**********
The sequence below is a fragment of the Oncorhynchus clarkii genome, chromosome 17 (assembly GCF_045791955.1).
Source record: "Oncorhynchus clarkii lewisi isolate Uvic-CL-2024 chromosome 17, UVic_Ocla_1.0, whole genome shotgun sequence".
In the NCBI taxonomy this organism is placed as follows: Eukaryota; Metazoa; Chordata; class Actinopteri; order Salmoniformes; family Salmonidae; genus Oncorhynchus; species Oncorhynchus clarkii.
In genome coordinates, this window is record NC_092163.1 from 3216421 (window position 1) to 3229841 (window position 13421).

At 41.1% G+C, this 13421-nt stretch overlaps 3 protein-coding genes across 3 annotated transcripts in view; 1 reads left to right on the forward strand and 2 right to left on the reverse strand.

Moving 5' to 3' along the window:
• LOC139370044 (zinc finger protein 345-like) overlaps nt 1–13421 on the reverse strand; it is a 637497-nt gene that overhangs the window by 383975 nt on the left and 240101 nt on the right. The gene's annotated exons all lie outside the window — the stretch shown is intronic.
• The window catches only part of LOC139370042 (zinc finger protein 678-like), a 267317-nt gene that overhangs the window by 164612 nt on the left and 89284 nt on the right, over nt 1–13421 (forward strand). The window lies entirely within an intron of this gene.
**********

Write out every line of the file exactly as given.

The sequence below is a fragment of the Oncorhynchus clarkii genome, chromosome 17 (assembly GCF_045791955.1).
Source record: "Oncorhynchus clarkii lewisi isolate Uvic-CL-2024 chromosome 17, UVic_Ocla_1.0, whole genome shotgun sequence".
In the NCBI taxonomy this organism is placed as follows: Eukaryota; Metazoa; Chordata; class Actinopteri; order Salmoniformes; family Salmonidae; genus Oncorhynchus; species Oncorhynchus clarkii.
In genome coordinates, this window is record NC_092163.1 from 3216421 (window position 1) to 3229841 (window position 13421).

At 41.1% G+C, this 13421-nt stretch overlaps 3 protein-coding genes across 3 annotated transcripts in view; 1 reads left to right on the forward strand and 2 right to left on the reverse strand.

Moving 5' to 3' along the window:
• LOC139370044 (zinc finger protein 345-like) overlaps nt 1–13421 on the reverse strand; it is a 637497-nt gene that overhangs the window by 383975 nt on the left and 240101 nt on the right. The gene's annotated exons all lie outside the window — the stretch shown is intronic.
• The window catches only part of LOC139370042 (zinc finger protein 678-like), a 267317-nt gene that overhangs the window by 164612 nt on the left and 89284 nt on the right, over nt 1–13421 (forward strand). The window lies entirely within an intron of this gene.